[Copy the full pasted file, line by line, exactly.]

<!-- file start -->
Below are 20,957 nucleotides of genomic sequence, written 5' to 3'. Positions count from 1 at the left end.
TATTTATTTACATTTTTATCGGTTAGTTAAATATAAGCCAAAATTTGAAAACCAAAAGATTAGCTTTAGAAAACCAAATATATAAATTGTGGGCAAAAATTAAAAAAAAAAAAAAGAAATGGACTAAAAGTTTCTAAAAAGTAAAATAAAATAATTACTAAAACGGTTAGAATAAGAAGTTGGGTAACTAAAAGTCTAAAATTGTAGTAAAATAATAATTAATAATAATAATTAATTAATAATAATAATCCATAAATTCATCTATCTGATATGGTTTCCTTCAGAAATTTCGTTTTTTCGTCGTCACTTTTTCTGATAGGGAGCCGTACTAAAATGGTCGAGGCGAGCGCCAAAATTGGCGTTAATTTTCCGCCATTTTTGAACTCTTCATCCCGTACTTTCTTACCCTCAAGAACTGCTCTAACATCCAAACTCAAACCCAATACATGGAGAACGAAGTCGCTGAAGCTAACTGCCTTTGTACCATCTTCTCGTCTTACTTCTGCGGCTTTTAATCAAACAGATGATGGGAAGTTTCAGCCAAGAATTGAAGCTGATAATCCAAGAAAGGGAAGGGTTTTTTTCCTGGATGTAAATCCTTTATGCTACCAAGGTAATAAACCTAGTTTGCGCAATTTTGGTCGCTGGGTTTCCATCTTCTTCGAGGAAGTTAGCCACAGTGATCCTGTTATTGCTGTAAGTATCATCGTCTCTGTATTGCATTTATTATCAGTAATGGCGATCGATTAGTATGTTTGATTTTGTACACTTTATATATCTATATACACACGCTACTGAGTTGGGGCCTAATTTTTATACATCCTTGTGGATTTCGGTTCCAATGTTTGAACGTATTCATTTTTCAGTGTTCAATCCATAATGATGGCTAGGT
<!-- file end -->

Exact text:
Below are 20,957 nucleotides of genomic sequence, written 5' to 3'. Positions count from 1 at the left end.
TATTTATTTACATTTTTATCGGTTAGTTAAATATAAGCCAAAATTTGAAAACCAAAAGATTAGCTTTAGAAAACCAAATATATAAATTGTGGGCAAAAATTAAAAAAAAAAAAAAGAAATGGACTAAAAGTTTCTAAAAAGTAAAATAAAATAATTACTAAAACGGTTAGAATAAGAAGTTGGGTAACTAAAAGTCTAAAATTGTAGTAAAATAATAATTAATAATAATAATTAATTAATAATAATAATCCATAAATTCATCTATCTGATATGGTTTCCTTCAGAAATTTCGTTTTTTCGTCGTCACTTTTTCTGATAGGGAGCCGTACTAAAATGGTCGAGGCGAGCGCCAAAATTGGCGTTAATTTTCCGCCATTTTTGAACTCTTCATCCCGTACTTTCTTACCCTCAAGAACTGCTCTAACATCCAAACTCAAACCCAATACATGGAGAACGAAGTCGCTGAAGCTAACTGCCTTTGTACCATCTTCTCGTCTTACTTCTGCGGCTTTTAATCAAACAGATGATGGGAAGTTTCAGCCAAGAATTGAAGCTGATAATCCAAGAAAGGGAAGGGTTTTTTTCCTGGATGTAAATCCTTTATGCTACCAAGGTAATAAACCTAGTTTGCGCAATTTTGGTCGCTGGGTTTCCATCTTCTTCGAGGAAGTTAGCCACAGTGATCCTGTTATTGCTGTAAGTATCATCGTCTCTGTATTGCATTTATTATCAGTAATGGCGATCGATTAGTATGTTTGATTTTGTACACTTTATATATCTATATACACACGCTACTGAGTTGGGGCCTAATTTTTATACATCCTTGTGGATTTCGGTTCCAATGTTTGAACGTATTCATTTTTCAGTGTTCAATCCATAATGATGGCTAGGT